As for all of the accusations, let’s put them to rest right here and now.  Answer this question: if I or JonnyC wanted to profit from this firmware, WHY IN THE WORLD would we release the source code???  This was a labor of love, not a profiteering exercise by JonnyC.  Let me reiterate:  JonnyC wrote this with the INTENTION of sharing it and helping others with their projects.  He wanted to make sure that we had most of the bugs ironed out before releasing the code.  

So I hope that this settles some of the bad mojo that’s flying around here.  The reason I love BLF is that spirit of sharing which benefits us all, and if sharing this source code isn’t in accordance with that spirit I don’t know what is.  I know that it’s easy to get caught up in a bunch of assumptions when you don’t have the whole story, but let’s just let this one go.  

OK, now that said…deep breath and back to happy BLF! Smile

please don’t take any of what I wrote as an accusation, it really wasn’t meant as such and I apologise if I offended you or JonnyC. I appreciate that no one’s going to get rich off of this and the list of people who’ve contributed to each feature in the code is long and somewhat complicated. I also think that it’s great that you’ve both provided the source code and that’s part of what makes BLF great. I just wanted to make the point that the list of people who’ve contributed to the firmware and the fact that some of them also have a business selling drivers with custom firmware makes it a bit of a minefield to make sure the contributors are all okay with their code being made commercially available (and that it won’t affect their providing free code in the future). As far as I can remember most of the code is out under a Open Commons/ GNU licence for personal or non-commercial use, but it wouldn’t hurt to get the okay from the authors first.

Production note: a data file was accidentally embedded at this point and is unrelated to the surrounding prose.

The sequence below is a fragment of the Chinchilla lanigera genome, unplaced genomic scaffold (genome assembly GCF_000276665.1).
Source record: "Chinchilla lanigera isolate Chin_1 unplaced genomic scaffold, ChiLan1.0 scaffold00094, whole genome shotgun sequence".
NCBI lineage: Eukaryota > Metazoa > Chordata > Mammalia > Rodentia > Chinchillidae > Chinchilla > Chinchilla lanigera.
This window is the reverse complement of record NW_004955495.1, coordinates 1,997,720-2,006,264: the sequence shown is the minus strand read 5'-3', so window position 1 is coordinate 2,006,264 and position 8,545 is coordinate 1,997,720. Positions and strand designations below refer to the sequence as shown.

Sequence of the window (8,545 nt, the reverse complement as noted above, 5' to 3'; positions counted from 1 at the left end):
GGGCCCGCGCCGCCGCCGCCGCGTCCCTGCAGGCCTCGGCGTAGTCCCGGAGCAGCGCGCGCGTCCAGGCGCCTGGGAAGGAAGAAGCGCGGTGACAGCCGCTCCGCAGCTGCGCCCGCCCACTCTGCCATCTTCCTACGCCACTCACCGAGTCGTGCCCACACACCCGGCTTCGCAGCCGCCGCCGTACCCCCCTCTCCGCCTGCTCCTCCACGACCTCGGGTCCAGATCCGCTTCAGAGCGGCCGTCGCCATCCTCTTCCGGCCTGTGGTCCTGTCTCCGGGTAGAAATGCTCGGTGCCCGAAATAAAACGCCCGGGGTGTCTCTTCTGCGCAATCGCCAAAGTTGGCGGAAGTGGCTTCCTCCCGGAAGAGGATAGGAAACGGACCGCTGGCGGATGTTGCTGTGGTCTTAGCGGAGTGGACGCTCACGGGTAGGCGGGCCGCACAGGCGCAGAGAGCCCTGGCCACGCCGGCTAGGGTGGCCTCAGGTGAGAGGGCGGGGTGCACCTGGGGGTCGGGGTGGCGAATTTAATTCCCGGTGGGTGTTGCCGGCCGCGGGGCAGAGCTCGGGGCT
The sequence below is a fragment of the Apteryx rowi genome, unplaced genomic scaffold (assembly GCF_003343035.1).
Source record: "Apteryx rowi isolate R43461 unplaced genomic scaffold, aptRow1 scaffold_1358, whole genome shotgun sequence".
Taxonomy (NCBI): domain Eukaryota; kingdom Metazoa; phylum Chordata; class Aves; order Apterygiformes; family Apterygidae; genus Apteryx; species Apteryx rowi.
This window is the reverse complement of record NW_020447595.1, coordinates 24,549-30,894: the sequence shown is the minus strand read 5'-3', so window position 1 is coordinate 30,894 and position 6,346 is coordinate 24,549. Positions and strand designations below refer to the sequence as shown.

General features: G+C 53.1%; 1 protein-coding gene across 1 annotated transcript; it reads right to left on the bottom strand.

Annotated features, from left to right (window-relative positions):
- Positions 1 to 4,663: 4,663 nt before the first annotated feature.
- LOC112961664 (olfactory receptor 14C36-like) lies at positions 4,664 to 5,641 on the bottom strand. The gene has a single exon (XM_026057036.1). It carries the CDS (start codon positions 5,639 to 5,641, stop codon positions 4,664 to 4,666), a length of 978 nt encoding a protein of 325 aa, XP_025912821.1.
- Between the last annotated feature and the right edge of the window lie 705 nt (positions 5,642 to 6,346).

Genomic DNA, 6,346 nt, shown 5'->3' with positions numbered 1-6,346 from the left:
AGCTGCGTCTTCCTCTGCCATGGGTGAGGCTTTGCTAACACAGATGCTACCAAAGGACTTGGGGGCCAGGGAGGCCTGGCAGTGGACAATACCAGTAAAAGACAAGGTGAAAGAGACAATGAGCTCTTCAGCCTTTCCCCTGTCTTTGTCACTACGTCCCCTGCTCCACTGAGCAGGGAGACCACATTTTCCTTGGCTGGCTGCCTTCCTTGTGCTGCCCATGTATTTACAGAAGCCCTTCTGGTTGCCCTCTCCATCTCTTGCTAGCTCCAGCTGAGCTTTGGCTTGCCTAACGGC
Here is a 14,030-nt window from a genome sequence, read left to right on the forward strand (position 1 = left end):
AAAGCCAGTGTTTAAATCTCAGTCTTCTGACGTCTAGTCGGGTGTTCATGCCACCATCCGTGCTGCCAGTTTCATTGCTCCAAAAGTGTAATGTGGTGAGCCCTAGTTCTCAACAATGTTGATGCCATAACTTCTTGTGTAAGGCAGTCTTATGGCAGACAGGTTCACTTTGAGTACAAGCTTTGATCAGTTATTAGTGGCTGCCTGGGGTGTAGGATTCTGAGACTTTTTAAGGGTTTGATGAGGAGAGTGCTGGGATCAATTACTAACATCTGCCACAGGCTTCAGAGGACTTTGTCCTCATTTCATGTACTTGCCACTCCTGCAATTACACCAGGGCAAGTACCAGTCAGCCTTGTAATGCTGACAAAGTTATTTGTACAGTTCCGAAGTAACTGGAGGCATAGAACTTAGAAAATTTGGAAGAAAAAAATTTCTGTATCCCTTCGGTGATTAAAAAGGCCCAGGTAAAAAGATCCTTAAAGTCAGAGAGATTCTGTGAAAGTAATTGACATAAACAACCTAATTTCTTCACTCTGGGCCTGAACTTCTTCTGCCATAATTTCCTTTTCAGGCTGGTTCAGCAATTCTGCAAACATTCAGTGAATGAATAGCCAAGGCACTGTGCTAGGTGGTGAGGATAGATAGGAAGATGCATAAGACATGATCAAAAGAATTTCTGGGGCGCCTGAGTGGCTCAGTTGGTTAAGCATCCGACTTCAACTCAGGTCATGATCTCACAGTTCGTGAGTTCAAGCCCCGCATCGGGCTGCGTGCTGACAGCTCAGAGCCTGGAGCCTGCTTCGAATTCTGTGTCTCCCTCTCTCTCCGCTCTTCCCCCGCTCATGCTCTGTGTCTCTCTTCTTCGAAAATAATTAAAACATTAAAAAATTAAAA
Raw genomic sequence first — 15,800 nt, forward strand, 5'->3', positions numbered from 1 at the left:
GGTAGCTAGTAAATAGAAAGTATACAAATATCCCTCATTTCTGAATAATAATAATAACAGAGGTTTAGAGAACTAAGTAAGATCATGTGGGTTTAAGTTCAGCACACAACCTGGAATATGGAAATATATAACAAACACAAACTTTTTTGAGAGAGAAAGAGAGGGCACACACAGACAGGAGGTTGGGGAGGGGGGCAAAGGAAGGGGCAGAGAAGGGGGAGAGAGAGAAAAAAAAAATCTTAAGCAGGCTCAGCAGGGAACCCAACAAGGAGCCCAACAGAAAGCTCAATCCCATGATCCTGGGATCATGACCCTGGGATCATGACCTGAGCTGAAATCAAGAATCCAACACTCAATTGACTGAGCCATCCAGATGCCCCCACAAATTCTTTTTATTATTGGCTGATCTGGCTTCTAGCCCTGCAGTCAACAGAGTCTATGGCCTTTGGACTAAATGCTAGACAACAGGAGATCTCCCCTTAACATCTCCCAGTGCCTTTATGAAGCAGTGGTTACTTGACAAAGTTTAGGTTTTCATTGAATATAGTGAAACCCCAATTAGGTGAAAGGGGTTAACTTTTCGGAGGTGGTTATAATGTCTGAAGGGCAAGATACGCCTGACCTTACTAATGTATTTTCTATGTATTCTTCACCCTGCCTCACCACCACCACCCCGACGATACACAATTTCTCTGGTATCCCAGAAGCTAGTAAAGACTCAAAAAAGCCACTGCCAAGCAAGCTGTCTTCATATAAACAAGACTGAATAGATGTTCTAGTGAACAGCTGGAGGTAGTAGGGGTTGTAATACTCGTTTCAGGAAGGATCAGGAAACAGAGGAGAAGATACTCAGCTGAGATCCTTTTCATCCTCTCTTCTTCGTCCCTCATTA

I’m hoping (have been hoping for the last 6mths!) to get a full featured e-switch firmware for Attiny13/25 put together from different bits’n‘pieces people have published on here, but I won’t release it publicly until I’ve got the OK from everyone who’s code I’ve used.

sb56637
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Thanks to everyone involved for their time and generosity! Sticky’d.

Budget Light Forum ...where Frugal meets with Flashlight!

Sirius9
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RMM wrote:
Momentary FW link added to OP

Momentary is as usual, star 4 and ground?

 

Pov
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Yes.

STAR_mom_1.0.c (Line 35) wrote:
#define SWITCH_PIN PB3 // what pin the switch is connected to, which is Star 4
Sirius9